In last month’s newsletter I promised to finish up my summary of the New York sales and since the London sales followed close behind, I decided to include them as well:
The heat continues … at the end of May the interest turned to American paintings and the sale room results did not disappoint the market, though in my personal opinion, some of the paintings were a bit disappointing.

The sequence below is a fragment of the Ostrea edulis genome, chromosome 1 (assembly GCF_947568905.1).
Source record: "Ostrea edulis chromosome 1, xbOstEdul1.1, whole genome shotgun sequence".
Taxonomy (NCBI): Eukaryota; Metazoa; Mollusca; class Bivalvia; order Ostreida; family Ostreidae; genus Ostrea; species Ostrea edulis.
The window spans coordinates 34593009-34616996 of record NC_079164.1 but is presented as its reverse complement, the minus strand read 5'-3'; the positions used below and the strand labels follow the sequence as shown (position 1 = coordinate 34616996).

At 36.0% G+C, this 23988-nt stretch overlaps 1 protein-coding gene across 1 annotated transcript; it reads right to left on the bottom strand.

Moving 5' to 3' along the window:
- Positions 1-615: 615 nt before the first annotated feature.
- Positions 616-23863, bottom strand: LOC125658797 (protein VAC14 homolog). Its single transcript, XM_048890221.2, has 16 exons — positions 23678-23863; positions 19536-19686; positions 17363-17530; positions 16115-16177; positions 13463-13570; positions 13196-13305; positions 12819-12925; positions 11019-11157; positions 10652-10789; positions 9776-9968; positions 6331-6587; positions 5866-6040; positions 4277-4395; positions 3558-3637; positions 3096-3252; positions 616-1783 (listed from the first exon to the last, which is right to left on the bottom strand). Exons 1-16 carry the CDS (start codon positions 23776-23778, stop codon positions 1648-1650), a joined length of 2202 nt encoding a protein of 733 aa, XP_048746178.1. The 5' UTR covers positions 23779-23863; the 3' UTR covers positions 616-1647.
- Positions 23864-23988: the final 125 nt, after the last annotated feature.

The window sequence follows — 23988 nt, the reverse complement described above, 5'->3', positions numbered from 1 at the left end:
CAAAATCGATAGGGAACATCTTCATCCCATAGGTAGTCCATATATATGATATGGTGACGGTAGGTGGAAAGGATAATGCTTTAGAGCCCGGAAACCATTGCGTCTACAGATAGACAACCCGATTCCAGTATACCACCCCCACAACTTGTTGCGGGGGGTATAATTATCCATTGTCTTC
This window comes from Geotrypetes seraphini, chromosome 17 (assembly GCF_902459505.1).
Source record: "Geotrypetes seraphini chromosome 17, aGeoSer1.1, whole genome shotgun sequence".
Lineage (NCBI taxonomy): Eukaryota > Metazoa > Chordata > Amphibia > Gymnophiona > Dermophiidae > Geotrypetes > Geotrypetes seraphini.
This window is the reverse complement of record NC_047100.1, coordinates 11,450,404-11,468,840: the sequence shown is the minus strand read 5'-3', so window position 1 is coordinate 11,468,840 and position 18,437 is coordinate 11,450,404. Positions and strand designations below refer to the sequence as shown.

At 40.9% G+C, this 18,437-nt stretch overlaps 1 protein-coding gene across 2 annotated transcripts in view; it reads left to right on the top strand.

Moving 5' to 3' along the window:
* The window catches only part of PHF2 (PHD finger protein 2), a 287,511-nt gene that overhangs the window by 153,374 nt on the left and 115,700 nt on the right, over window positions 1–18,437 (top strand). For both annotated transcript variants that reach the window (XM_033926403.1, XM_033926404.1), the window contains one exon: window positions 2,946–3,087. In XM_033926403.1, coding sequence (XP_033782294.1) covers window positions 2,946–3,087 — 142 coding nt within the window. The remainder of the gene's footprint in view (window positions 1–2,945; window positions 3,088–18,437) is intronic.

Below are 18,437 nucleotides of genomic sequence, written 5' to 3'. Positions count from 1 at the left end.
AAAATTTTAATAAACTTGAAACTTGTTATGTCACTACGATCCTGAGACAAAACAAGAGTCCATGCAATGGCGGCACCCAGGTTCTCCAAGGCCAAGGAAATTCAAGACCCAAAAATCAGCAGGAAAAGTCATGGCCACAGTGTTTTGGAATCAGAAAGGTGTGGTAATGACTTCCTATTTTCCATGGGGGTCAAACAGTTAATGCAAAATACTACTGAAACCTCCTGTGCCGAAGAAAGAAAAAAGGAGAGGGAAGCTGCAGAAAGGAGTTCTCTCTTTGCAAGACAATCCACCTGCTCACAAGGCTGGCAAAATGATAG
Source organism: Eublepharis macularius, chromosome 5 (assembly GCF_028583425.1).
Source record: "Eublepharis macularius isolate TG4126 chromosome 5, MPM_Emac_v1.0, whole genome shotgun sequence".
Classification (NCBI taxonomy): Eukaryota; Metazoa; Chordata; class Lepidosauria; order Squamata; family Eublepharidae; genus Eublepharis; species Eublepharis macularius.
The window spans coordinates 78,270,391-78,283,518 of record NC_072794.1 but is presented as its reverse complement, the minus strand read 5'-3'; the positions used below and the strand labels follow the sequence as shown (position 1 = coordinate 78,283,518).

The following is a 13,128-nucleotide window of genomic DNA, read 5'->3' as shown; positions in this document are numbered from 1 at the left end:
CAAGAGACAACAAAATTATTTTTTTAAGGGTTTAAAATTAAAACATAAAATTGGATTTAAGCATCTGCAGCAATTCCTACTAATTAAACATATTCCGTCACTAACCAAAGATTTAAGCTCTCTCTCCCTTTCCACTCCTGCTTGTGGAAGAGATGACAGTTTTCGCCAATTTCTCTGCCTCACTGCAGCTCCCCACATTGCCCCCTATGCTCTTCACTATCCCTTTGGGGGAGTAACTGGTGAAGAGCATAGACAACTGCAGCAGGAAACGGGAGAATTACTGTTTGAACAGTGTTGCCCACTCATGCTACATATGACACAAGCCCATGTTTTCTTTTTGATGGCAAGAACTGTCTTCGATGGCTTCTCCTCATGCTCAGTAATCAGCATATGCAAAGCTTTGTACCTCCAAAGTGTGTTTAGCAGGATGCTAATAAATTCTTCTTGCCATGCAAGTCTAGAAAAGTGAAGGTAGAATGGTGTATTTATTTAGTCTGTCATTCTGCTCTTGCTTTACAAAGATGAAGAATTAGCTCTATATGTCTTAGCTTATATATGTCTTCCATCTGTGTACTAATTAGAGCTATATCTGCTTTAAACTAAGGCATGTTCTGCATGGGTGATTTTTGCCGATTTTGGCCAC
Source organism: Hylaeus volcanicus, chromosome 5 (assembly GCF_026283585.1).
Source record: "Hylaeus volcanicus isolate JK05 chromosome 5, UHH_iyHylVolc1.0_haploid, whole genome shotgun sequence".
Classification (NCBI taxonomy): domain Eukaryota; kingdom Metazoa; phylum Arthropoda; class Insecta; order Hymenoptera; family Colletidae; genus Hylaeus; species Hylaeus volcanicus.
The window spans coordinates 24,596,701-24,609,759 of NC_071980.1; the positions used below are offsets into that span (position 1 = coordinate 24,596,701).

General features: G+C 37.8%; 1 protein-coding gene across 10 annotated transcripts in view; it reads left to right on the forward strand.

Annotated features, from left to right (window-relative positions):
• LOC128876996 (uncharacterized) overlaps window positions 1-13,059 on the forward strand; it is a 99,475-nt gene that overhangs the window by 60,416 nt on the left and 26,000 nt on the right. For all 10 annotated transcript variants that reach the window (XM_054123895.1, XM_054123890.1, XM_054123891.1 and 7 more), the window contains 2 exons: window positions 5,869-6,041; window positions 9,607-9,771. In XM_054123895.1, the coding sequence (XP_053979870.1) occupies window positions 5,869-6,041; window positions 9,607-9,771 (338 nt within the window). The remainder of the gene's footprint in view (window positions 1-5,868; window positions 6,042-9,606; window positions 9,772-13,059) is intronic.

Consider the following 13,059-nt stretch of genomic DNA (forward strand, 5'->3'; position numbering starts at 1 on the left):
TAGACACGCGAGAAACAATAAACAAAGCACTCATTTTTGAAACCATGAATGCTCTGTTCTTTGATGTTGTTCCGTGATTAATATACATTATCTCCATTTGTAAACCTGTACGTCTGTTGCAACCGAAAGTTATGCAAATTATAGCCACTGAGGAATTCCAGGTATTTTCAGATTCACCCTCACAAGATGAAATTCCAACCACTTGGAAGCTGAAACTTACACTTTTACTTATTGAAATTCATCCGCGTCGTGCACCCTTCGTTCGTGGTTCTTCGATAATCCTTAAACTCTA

Among the many highlights were Andrew Wyeth’s Battle Ensign which made an auction record $3.82 million; Robert Henri’s Jessica Penn in Black & White Plumes sold for $3.6 million; Frank Benson’s The Artist’s Daughters made $3.37 million; Martin J. Heade’s Sunny Day on the Marsh also brought an auction record $2.76 million; Julius L. Stewart’s Yachting in the Mediterranean fetched $2.31 million; Sanford R. Gifford’s Fire Island Beach made $2.14 million; W.L. Metcalf’s The Red Oak (No.2) made $1.58 million; Edward Redfield’s Brooklyn Bridge at Night made a record $966,000 and Eastman Johnson’s The Little Soldier, which sold for $230,000 in December of 2003, made an impressive $856,000 … not a bad return in less than 2 years!